Big Data set to transform Australia’s insurance industry
The Actuaries Institute launched a Green Paper on Monday (14 November) on how Big Data is transforming the insurance industry.
Commissioned by the Institute, prepared by Deloitte Australia, and with significant contributions from Institute practice committees and working groups, the Green Paper entitled The Impact of Big Data on the Future of Insurance considers some of the public policy issues that will face society as insurers price policies on a more individualised risk basis.
“Improved data will produce winners and losers amongst insurance customers,” the report said.
This is the first of the Institute’s thought-leadership publications to focus on Insurance and ‘big data’ and follows on from the Institute’s previous publications:
- Unlocking Housing Wealth – options to meet retirement needs;
- For Richer, For Poorer – Retirement Incomes;
- Who will fund our Health? and
- Australia’s Longevity Tsunami – What Should We Do?
The Paper release coincides with the Productivity Commission releasing their Data Availability and Use draft report earlier this month, that recommended a major overhaul of Australia’s data policy framework, including the introduction of a Comprehensive Right to give people more control over their data.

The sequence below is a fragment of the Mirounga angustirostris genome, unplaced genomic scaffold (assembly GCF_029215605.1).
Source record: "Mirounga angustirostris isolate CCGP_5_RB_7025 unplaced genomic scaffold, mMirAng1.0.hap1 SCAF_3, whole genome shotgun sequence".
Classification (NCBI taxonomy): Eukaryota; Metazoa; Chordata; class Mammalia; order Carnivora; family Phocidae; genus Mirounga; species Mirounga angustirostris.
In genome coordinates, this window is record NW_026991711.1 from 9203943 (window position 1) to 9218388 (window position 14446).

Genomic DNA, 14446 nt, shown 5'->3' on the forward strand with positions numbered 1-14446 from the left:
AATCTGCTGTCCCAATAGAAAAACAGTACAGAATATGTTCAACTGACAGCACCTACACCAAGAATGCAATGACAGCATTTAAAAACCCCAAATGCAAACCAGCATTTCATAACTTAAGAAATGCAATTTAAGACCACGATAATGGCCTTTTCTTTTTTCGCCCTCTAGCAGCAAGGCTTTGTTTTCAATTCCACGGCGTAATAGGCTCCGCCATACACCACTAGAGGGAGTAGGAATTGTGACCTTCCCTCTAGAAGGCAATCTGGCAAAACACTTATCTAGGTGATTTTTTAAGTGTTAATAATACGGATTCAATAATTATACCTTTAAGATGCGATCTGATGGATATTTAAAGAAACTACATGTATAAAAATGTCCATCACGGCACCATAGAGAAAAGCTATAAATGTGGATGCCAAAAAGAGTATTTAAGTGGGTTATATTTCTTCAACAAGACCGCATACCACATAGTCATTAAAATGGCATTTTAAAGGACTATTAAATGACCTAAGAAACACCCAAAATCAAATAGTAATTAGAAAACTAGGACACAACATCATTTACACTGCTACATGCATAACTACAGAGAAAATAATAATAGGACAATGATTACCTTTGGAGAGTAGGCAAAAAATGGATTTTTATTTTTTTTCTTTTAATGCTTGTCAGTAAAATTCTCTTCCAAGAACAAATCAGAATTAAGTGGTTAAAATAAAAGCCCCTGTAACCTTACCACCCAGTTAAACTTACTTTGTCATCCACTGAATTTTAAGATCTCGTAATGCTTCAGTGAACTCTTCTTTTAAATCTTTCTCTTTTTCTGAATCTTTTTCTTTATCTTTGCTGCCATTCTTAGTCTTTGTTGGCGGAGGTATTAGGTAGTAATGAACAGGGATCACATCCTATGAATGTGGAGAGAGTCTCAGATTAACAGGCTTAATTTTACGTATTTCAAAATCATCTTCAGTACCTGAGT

Elayne Grace, Deputy CEO and Head of Public Policy at the Actuaries Institute said the Paper was an important document to help insurers and policy makers consider increasing amounts of information.
“What will be the impact of genomics on life insurance, what will be the impact of ‘fit bits’ on health insurance? asked Elayne.
Actuary and Partner at Deloitte, Paul Swinhoe, co-authored the report, said privacy questions around who owns the data and how it can be used must be examined.
“Insures need to maintain confidence in data and the trust of their consumers” Paul said.
Kaise Stephan, actuary and partner at Deloitte who co-authored the paper, said it examines issues such as how increased data analysis could potentially marginalise individuals considered higher risk, even though they may not be able to control the risk they seek to insure.
“Is [the risk] because of their driving habits, which they can change, or are these risk factors largely outside their control? A flood rated zone that a person lives in for example; night shift workers who drive during the riskier night hours; or perhaps a genetic makeup of a person?” Kaise said.
The knowledge that insurers gain from extra data should lead to a potential new role for them: that of risk signalling and helping consumers to reduce their risks.
Manager at Deloitte and co-author of the paper, Marc Mer was positive about the benefits of this new proactive role for insurers.
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